For a short while I was a youth pastor. I used to play a game with the group called, â€œSpot the Lie.â€ The idea was that advertising, music and TV often contain subtle lies. It’s why Budweiser uses finely sculpted women to sell beer, Barbies are never fat, and even old guys look cool with an iPod. I’d play a song or commercial for the kids and see who could spot the lie. Usually, there was more than one lie, but they were not always easy to recognize.
On a much bigger scale, parenting is teaching our kids how to spot the lie.
Of course, sometimes it’s much easier to tell our kids something is a lie than give them the tools to discern it themselves. I have a pastor friend who forbid his kids from watching The Wizard of Oz. Why? Because there was a Good Witch, and everyone knows witches are not good. Instead of walking his children through the issues or focusing on more healthy elements of the story, he posted a KEEP OUT sign. And the strictures only got tighter. Once his kids were teens, he banned them from listening to rap music and censured other activities.
Is it any wonder that his daughter ran away from home at 16?
There’s a big difference between forbidding little Jimmy from playing in the street and forbidding teenage Jimmy from listening to rap music. Nevertheless, many parents are tempted to do both. But if parenting is like a funnel, we should be empowering our children as they grow; giving them the tools of discernment and trusting them to use them, granting them more autonomy, and relinquishing control. And this is where many parents struggle — we have a hard time letting go.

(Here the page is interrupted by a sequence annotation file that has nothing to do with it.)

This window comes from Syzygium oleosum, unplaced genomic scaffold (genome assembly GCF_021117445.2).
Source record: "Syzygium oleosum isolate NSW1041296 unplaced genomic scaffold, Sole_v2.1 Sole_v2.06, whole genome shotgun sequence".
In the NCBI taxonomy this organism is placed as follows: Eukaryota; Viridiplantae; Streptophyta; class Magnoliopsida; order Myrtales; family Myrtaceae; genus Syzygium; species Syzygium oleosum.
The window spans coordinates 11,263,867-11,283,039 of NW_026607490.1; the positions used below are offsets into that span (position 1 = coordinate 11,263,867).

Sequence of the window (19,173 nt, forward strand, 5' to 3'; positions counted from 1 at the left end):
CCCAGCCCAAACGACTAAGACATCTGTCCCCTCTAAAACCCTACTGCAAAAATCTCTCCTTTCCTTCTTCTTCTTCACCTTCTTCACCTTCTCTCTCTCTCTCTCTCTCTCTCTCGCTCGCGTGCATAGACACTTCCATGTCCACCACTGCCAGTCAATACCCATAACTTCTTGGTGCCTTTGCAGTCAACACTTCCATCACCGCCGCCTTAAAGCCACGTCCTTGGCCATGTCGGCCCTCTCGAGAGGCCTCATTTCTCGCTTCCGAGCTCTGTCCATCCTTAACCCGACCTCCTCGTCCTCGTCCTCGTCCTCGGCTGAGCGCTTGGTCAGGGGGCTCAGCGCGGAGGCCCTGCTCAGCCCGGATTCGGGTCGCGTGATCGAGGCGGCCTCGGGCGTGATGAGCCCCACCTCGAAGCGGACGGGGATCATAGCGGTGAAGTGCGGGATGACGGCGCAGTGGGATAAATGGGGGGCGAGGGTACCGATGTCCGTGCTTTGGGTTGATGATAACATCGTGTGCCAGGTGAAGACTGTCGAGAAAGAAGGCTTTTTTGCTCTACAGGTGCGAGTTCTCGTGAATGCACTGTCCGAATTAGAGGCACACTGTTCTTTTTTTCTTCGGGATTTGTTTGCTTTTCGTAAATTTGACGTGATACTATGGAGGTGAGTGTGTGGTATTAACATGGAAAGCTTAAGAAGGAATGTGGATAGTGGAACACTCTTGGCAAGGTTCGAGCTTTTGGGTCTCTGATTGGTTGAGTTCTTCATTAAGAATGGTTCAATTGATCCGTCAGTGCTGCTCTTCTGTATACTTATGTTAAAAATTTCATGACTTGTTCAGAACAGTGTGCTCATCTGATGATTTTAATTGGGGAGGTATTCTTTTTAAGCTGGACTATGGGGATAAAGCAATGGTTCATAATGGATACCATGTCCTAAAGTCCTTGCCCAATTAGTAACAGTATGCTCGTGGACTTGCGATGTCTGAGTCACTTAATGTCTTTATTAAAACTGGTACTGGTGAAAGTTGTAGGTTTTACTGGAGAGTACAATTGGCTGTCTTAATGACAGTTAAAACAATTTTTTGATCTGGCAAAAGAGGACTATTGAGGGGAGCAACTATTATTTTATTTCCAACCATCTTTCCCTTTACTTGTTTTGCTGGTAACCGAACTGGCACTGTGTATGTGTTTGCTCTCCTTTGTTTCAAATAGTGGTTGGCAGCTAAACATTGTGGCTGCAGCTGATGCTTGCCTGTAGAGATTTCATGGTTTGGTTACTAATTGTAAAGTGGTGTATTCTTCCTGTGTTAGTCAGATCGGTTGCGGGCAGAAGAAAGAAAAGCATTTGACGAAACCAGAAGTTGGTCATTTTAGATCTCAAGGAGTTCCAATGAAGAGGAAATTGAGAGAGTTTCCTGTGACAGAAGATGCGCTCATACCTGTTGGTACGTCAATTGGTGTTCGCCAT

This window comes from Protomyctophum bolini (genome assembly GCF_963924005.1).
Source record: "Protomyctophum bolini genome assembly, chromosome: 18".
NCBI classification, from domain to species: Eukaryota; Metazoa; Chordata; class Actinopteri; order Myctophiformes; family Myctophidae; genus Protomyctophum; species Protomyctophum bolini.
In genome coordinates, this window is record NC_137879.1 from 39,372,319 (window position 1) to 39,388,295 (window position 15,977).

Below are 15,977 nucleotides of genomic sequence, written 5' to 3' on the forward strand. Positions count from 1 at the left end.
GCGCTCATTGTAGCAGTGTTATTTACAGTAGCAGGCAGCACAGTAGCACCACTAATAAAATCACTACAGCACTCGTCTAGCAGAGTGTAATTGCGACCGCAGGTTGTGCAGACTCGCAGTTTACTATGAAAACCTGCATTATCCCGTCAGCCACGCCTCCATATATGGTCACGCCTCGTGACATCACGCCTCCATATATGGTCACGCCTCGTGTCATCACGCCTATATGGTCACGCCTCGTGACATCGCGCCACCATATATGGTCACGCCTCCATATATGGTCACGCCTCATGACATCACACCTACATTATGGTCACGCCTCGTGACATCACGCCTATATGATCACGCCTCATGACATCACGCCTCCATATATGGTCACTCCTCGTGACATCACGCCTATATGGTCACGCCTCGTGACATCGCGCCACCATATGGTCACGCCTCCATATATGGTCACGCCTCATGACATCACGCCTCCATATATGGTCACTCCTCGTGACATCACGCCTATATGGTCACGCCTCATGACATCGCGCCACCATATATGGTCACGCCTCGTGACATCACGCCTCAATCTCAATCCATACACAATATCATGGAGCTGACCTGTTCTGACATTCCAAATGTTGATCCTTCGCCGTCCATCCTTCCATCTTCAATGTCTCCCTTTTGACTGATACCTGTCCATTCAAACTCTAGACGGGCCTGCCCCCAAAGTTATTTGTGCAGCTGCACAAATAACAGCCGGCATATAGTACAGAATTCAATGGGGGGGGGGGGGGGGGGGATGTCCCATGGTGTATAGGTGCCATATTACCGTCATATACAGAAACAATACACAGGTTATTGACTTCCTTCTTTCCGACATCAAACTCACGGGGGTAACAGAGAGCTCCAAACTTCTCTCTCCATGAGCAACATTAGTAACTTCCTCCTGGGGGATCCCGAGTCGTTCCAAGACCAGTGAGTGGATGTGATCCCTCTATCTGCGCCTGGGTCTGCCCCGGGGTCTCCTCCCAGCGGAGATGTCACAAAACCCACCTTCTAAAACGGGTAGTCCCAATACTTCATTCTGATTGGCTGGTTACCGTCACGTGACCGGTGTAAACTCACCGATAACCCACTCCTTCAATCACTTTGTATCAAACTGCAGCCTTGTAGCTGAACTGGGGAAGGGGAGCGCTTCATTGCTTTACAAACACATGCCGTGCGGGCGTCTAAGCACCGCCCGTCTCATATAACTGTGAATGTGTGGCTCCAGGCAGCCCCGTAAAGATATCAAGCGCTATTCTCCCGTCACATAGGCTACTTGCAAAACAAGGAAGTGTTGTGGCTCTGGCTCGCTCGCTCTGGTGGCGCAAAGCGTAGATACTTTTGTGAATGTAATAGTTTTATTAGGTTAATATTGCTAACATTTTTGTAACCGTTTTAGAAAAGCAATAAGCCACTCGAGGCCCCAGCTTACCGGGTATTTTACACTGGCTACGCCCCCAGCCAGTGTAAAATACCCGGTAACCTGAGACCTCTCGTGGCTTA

Just as with religion, parenting is a balancing act between
Legalism and License
Some churches forbid their women from wearing makeup, ban drinking and smoking, and believe TV, drums, electric guitars and tattoos are of the devil. Their list of rules is as long and as the road to membership is narrow. On the other hand, there’s churches who endorse gay weddings, wink at numerous vices, deny the existence of Hell, and hold Bible studies in the local pub. On one side is a religion of law, on the other, lawlessness; on one hand, rules and restrictions, on the other, permissiveness. One denies grace, the other abuses it.
Most parents teeter between these two extremes: Some over-emphasize LAW, others over-emphasize GRACE. Either we create an environment of rules and rigidity, where approval is earned and formula enforced, or we employ unconditional approval and simply let little Jimmy do his own thing.
In my experience, I’ve encountered far more parents who are legalistic than those who are not. Why? I have a theory. Really two.
- Rules are easier to manage, monitor and enforce than grace is to control.
- Grace requires letting go, and we fear letting go.
More. . .